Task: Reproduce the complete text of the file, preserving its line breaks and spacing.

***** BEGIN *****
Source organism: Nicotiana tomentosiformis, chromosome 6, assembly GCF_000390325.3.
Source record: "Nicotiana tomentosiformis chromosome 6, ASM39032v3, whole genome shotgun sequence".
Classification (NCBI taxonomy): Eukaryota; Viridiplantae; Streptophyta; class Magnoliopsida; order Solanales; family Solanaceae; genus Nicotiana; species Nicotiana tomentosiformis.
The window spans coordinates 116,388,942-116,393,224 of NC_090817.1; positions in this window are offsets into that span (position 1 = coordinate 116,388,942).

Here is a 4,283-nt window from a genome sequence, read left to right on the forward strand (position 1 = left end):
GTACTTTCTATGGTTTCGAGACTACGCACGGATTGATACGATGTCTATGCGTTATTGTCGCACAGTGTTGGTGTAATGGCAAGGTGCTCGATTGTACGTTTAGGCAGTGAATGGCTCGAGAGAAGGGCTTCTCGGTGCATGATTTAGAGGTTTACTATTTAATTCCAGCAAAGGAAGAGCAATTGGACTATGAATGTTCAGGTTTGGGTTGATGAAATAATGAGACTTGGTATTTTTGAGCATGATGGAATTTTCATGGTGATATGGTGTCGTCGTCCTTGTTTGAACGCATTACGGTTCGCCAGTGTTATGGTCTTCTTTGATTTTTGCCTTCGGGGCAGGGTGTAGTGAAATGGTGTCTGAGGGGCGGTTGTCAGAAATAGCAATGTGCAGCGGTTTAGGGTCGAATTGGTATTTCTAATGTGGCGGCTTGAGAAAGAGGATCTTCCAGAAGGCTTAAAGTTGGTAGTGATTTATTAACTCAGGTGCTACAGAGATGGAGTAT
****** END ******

Source organism: Nicotiana tomentosiformis, chromosome 6, assembly GCF_000390325.3.
Source record: "Nicotiana tomentosiformis chromosome 6, ASM39032v3, whole genome shotgun sequence".
Classification (NCBI taxonomy): Eukaryota; Viridiplantae; Streptophyta; class Magnoliopsida; order Solanales; family Solanaceae; genus Nicotiana; species Nicotiana tomentosiformis.
The window spans coordinates 116,388,942-116,393,224 of NC_090817.1; positions in this window are offsets into that span (position 1 = coordinate 116,388,942).

Here is a 4,283-nt window from a genome sequence, read left to right on the forward strand (position 1 = left end):
GTACTTTCTATGGTTTCGAGACTACGCACGGATTGATACGATGTCTATGCGTTATTGTCGCACAGTGTTGGTGTAATGGCAAGGTGCTCGATTGTACGTTTAGGCAGTGAATGGCTCGAGAGAAGGGCTTCTCGGTGCATGATTTAGAGGTTTACTATTTAATTCCAGCAAAGGAAGAGCAATTGGACTATGAATGTTCAGGTTTGGGTTGATGAAATAATGAGACTTGGTATTTTTGAGCATGATGGAATTTTCATGGTGATATGGTGTCGTCGTCCTTGTTTGAACGCATTACGGTTCGCCAGTGTTATGGTCTTCTTTGATTTTTGCCTTCGGGGCAGGGTGTAGTGAAATGGTGTCTGAGGGGCGGTTGTCAGAAATAGCAATGTGCAGCGGTTTAGGGTCGAATTGGTATTTCTAATGTGGCGGCTTGAGAAAGAGGATCTTCCAGAAGGCTTAAAGTTGGTAGTGATTTATTAACTCAGGTGCTACAGAGATGGAGTAT